In response to a federal judge’s order temporarily blocking President Obama’s executive action on immigration, the Department of Homeland Security (DHS) has halted plans to roll out the expanded Deferred Action for Childhood Arrivals (DACA) program today. Whether DHS will launch the new Deferred Action for Parents of Americans and Lawful Permanent Residents (DAPA) program in May 2015 is also uncertain.
On Monday, U.S. District Court Judge Andrew Hanen in Texas sided with the Texas-led coalition of 26 states that filed a lawsuit to block the implementation of the expanded DACA and the new DAPA.
The White House said Obama’s actions “are well within his legal authority.” The U.S. Department of Justice plans to appeal and will likely request an emergency stay of Judge Hanen’s decision at the 5th Circuit Court of Appeals in New Orleans.
Money, Money, Money
In his 123-page decision, Judge Hanen ruled that the Obama administration failed to comply with the Administrative Procedures Act because it did not follow the notice-and-comment rulemaking process in implementing the new policies. The judge did not rule on the primary legal claim that the deferred action programs are unconstitutional.
The Texas-led coalition of states in the lawsuit are Alabama, Arizona, Arkansas, Florida, Georgia, Idaho, Indiana, Kansas, Louisiana, Maine, Michigan, Mississippi, Montana, Nebraska, Nevada, North Carolina, North Dakota, Ohio, Oklahoma, South Carolina, South Dakota, Tennessee, Texas, Utah, West Virginia and Wisconsin.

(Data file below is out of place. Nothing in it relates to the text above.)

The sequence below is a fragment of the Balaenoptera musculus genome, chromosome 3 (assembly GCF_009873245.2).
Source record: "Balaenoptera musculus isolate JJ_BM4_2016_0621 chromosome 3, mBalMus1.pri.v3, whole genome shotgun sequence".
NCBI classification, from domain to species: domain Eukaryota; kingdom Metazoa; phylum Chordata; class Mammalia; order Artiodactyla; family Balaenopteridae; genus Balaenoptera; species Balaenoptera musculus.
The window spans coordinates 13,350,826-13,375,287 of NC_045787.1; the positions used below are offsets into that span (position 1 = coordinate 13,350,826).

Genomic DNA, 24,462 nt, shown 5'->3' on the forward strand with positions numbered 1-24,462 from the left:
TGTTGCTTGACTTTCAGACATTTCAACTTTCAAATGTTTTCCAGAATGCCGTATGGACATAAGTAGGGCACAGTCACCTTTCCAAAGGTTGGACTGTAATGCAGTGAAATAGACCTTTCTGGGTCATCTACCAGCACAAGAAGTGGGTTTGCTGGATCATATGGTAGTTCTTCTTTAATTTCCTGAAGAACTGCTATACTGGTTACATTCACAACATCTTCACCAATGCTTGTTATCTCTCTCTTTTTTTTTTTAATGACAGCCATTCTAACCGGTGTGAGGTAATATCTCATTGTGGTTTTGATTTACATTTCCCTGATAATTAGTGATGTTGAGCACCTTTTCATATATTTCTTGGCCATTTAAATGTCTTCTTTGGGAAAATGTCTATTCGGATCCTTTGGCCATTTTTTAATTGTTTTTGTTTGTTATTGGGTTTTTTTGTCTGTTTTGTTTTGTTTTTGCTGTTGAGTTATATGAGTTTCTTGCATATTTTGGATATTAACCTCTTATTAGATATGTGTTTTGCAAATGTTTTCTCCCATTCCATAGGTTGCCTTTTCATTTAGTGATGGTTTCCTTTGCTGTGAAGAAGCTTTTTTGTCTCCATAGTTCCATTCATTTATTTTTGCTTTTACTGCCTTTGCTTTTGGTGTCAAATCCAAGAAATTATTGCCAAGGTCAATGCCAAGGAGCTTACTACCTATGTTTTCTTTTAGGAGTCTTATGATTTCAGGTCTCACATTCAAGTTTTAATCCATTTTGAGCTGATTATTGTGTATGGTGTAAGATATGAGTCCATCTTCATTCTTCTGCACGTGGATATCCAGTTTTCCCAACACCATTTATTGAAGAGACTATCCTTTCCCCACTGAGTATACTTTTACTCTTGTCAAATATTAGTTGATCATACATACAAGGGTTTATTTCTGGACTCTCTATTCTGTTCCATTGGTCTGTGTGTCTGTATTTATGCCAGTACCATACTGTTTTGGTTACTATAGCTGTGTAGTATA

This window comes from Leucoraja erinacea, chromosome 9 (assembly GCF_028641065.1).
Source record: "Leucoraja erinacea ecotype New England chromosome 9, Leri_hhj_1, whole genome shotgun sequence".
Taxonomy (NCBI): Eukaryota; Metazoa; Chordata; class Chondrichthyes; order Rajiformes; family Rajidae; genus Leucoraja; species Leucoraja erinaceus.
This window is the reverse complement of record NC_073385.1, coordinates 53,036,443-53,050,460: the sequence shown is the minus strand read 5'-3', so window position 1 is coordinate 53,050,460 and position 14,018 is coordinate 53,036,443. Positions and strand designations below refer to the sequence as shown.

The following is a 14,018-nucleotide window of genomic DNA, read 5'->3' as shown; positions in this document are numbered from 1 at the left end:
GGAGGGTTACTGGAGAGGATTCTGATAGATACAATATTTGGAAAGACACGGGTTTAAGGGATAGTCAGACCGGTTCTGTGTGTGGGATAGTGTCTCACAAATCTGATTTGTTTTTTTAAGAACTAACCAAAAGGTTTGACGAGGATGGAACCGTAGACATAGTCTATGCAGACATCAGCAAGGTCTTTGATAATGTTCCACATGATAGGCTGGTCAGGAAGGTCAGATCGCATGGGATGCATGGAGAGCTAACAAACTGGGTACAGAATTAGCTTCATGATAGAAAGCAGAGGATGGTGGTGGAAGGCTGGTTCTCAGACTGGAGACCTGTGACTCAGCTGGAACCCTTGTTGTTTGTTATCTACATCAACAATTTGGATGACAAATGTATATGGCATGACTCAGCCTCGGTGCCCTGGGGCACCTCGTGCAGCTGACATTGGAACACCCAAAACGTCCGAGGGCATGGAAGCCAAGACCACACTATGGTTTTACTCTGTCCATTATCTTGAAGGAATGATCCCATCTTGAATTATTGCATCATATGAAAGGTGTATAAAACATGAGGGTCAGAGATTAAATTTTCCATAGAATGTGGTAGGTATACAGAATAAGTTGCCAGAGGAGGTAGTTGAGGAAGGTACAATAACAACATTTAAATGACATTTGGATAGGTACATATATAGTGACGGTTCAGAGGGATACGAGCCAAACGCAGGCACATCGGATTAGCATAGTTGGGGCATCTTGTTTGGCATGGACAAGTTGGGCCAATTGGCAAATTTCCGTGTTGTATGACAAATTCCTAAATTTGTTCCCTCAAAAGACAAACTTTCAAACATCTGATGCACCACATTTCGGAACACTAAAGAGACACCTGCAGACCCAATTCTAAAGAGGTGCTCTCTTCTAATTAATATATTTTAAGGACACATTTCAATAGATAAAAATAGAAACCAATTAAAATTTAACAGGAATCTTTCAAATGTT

The judge found that Plaintiffs would suffer economic injuries as a result of the deferred action programs and therefore have standing to file the lawsuit.
Texas, in particular, stated that the DHS Directive would create a new class eligible to apply for driver’s licenses, the processing of which would add substantial costs to its budget. The judge noted, “Texas’ undocumented population is approximately 1.6 million, and Plaintiffs’ evidence suggests that at least 500,000 of these individuals will be eligible for deferred action through DAPA.” The judge added there would be increased costs associated with processing a wave of new driver’s licenses.
In 2013, an estimated 86.3% of the U.S. workforce commuted to work in private vehicles. This is especially true in the 26 states that filed the lawsuit, as none of them have extensive mass transit systems. Because federal law requires the issuance of driver’s licenses to deferred action recipients, Judge Hanen found that the states would suffer economic injuries as a result of the new programs.
Plaintiffs also argued that the DHS Directive will create a discriminatory employment environment that encourages employers to hire DAPA beneficiaries instead of lawful residents. They noted that DAPA beneficiaries are more affordable to hire because it is likely that employers will not be required to provide them with health care or suffer a penalty for not doing so.
“…no effective way of putting the toothpaste back in the tube…”
On page 120 of his order, the judge reasoned, “If the preliminary injunction is denied, Plaintiffs will bear the costs of issuing licenses and other benefits once DAPA beneficiaries – armed with Social Security cards and employment authorization documents – seek their benefits. He added, “once these services are provided, there will be no effective way of putting the toothpaste back in the tube should Plaintiffs ultimately prevail on the merits.”